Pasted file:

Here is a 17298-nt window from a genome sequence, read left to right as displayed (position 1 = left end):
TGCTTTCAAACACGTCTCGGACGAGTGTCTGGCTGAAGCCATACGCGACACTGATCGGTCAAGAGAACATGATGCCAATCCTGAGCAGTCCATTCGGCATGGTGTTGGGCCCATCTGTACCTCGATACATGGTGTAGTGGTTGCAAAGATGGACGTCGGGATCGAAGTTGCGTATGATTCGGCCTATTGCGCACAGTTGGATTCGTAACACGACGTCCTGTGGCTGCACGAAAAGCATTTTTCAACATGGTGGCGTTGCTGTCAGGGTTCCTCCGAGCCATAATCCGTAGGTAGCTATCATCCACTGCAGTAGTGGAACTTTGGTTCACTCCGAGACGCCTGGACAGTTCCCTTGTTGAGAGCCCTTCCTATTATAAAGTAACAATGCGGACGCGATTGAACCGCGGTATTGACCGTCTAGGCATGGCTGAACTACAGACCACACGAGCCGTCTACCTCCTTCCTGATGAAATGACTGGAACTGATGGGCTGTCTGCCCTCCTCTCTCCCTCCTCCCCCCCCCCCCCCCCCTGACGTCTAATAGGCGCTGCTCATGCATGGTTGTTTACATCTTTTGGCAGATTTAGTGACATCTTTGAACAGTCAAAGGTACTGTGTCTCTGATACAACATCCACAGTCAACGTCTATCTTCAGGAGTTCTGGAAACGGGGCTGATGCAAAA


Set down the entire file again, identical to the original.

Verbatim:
Here is a 17298-nt window from a genome sequence, read left to right as displayed (position 1 = left end):
TGCTTTCAAACACGTCTCGGACGAGTGTCTGGCTGAAGCCATACGCGACACTGATCGGTCAAGAGAACATGATGCCAATCCTGAGCAGTCCATTCGGCATGGTGTTGGGCCCATCTGTACCTCGATACATGGTGTAGTGGTTGCAAAGATGGACGTCGGGATCGAAGTTGCGTATGATTCGGCCTATTGCGCACAGTTGGATTCGTAACACGACGTCCTGTGGCTGCACGAAAAGCATTTTTCAACATGGTGGCGTTGCTGTCAGGGTTCCTCCGAGCCATAATCCGTAGGTAGCTATCATCCACTGCAGTAGTGGAACTTTGGTTCACTCCGAGACGCCTGGACAGTTCCCTTGTTGAGAGCCCTTCCTATTATAAAGTAACAATGCGGACGCGATTGAACCGCGGTATTGACCGTCTAGGCATGGCTGAACTACAGACCACACGAGCCGTCTACCTCCTTCCTGATGAAATGACTGGAACTGATGGGCTGTCTGCCCTCCTCTCTCCCTCCTCCCCCCCCCCCCCCCCCTGACGTCTAATAGGCGCTGCTCATGCATGGTTGTTTACATCTTTTGGCAGATTTAGTGACATCTTTGAACAGTCAAAGGTACTGTGTCTCTGATACAACATCCACAGTCAACGTCTATCTTCAGGAGTTCTGGAAACGGGGCTGATGCAAAA